Even Google products were being clickjacked
And Firefox too.

This is something that has been complained about for a long time. From late-April advertisers will only be able to promote free desktop software downloads from the designated primary distribution source of that software. Project developers are being asked to provide their official download domains.

The full email to advertisers is below. It’s a good solution.

Dear AdWords Advertiser,

We’re writing to let you know about a change to Google’s advertising policies that might affect your AdWords account. Around late April, the Google AdWords policy on unsupported content will change to include additional requirements related to free desktop software downloads. If you don’t promote free desktop software, this change shouldn’t impact you.

After this change, you won’t be allowed to promote free desktop software unless the ad explicitly names the promoted software and leads to the designated primary distribution source for the software.

If you advertise free desktop software, please make sure that your ads and landing pages meet the following standards:

— The ad includes the promoted software’s name

— The ad directs to a landing page on the site that’s designated as the software’s primary distribution source

Google will be providing software developers an opportunity to designate their primary distribution source for use with these ads.

Advertisers will be required to comply with the new AdWords “unsupported content” policy around late April. After the new policy goes into effect, you’ll see details at https://support.google.com/adwordspolicy/answer/6023676?hl=en#uc

Sincerely,

The Google AdWords Team

Yes, I know uTorrent isn’t open source and is basically officially filled with malware now. But I don’t stand a chance at drawing the Firefox logo.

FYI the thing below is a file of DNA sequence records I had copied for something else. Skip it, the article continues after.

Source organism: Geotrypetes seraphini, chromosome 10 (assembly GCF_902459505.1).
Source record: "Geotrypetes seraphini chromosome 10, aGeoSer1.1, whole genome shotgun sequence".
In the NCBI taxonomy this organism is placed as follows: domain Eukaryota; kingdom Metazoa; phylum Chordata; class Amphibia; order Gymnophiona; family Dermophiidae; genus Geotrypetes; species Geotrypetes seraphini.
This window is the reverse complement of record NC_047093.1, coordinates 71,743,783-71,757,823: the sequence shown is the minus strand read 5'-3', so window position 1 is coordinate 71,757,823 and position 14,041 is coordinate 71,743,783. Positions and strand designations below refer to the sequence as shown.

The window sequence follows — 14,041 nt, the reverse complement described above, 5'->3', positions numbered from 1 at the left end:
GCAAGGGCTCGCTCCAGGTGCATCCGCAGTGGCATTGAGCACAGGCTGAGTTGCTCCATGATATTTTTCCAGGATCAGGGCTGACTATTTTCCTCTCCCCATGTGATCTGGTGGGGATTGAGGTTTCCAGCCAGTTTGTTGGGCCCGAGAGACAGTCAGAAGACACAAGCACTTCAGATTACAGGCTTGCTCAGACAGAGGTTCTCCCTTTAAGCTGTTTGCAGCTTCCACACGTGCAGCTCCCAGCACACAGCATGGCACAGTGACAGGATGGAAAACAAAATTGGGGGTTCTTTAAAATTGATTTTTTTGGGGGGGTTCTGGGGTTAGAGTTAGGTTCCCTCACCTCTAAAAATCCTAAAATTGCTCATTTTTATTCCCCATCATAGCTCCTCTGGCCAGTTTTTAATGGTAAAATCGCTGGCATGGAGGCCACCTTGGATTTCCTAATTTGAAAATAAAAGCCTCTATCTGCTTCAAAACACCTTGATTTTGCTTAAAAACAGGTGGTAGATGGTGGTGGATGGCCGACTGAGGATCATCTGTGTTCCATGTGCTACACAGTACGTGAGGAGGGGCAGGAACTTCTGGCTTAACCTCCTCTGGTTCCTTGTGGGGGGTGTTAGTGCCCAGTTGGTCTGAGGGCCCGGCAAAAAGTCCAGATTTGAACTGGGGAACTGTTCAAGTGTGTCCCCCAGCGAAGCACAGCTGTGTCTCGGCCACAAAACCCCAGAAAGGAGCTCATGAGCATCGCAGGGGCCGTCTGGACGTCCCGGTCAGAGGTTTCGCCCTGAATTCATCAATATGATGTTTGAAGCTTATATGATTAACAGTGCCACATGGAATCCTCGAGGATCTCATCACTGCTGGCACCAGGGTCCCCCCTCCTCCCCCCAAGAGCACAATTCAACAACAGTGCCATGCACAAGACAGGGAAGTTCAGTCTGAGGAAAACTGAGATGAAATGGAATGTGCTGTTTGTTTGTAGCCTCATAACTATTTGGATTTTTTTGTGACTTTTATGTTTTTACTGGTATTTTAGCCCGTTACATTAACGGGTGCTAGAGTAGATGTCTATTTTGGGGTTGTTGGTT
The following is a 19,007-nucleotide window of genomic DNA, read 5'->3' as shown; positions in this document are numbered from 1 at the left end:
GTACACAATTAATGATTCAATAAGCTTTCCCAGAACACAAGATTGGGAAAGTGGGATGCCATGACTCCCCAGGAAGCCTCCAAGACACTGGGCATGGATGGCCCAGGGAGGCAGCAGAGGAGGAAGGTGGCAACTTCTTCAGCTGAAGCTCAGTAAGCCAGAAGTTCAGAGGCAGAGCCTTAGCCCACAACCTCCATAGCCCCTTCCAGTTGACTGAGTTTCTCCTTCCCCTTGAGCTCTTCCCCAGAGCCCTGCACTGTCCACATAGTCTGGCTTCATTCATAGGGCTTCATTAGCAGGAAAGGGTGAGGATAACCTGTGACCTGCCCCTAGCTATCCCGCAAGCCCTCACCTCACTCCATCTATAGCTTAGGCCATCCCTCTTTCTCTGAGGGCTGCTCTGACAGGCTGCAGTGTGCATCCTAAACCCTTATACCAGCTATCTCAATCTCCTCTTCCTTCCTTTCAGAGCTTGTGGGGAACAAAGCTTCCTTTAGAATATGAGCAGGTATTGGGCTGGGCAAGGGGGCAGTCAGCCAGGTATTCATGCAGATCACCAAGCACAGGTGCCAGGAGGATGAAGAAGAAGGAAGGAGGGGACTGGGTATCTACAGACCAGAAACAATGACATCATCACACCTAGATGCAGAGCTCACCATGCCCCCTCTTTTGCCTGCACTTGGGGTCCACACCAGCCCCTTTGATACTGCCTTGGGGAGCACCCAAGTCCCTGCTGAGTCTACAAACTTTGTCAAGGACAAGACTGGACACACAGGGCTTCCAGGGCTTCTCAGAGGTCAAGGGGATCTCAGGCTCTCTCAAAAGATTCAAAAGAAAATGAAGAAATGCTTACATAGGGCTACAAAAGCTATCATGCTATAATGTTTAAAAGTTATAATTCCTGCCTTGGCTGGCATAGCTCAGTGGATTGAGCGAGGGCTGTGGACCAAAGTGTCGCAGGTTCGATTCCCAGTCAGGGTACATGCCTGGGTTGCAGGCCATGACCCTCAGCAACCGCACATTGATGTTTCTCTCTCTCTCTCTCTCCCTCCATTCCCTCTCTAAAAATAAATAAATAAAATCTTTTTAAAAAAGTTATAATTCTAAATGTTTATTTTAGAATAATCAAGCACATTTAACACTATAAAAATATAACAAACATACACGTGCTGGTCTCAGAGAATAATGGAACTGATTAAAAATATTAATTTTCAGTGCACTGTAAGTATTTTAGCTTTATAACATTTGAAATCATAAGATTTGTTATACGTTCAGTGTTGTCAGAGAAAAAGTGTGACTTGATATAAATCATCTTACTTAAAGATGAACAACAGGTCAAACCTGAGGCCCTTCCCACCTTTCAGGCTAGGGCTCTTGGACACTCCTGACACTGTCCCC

Lego: The toy with no end-of-life

Lego: The toy with no end-of-life

on 5 April 2015

Such is life: You’re about to finish the battlements on your Police Pirate Space Castle and you’re one Lego brick short. Fortunately, you can use any brick produced since 1958. Lego was standardised before the metric system left Europe and a decade before shipping containers would be similarly settled.

Lego is the most environmentally friendly toy on the market. It literally has no end-of-life. It doesn’t break, it doesn’t wear out, and there’s a ready market for it as an alternative to the trash.

Every brick that Lego make is another one in the global stockpile - now 90 bricks for every person on the planet. And despite moulding plastic non-stop since the 1950’s, the price of Lego remains as buoyant as ever - both new and used. I honestly don’t know where all that Lego goes, but we can say that the amount being landfilled is effectively zero.

Think how unique this is among toys with their fleeting licensing deals, brittle and irreparable plastic structures, and zero resale value.

Getting greener

The LEGO Group made a commitment to run its operations on 100% renewable energy by 2020. And it’s on course - in 2013 it invested €400m into a North Sea windfarm which is now 50% operational.

They have also put things in smaller boxes, although boxes are often still about twice the size they need to be. I understand: The size of the box directly equates to the number of hours of tranquility a parent is going to enjoy.

But the company has a problem getting fully green: 90% of carbon emissions lie in its supply chain, and over 30% is from the raw material that goes into Lego bricks: crude oil.

Lego used 68,000 tonnes of plastic pellets in 2013.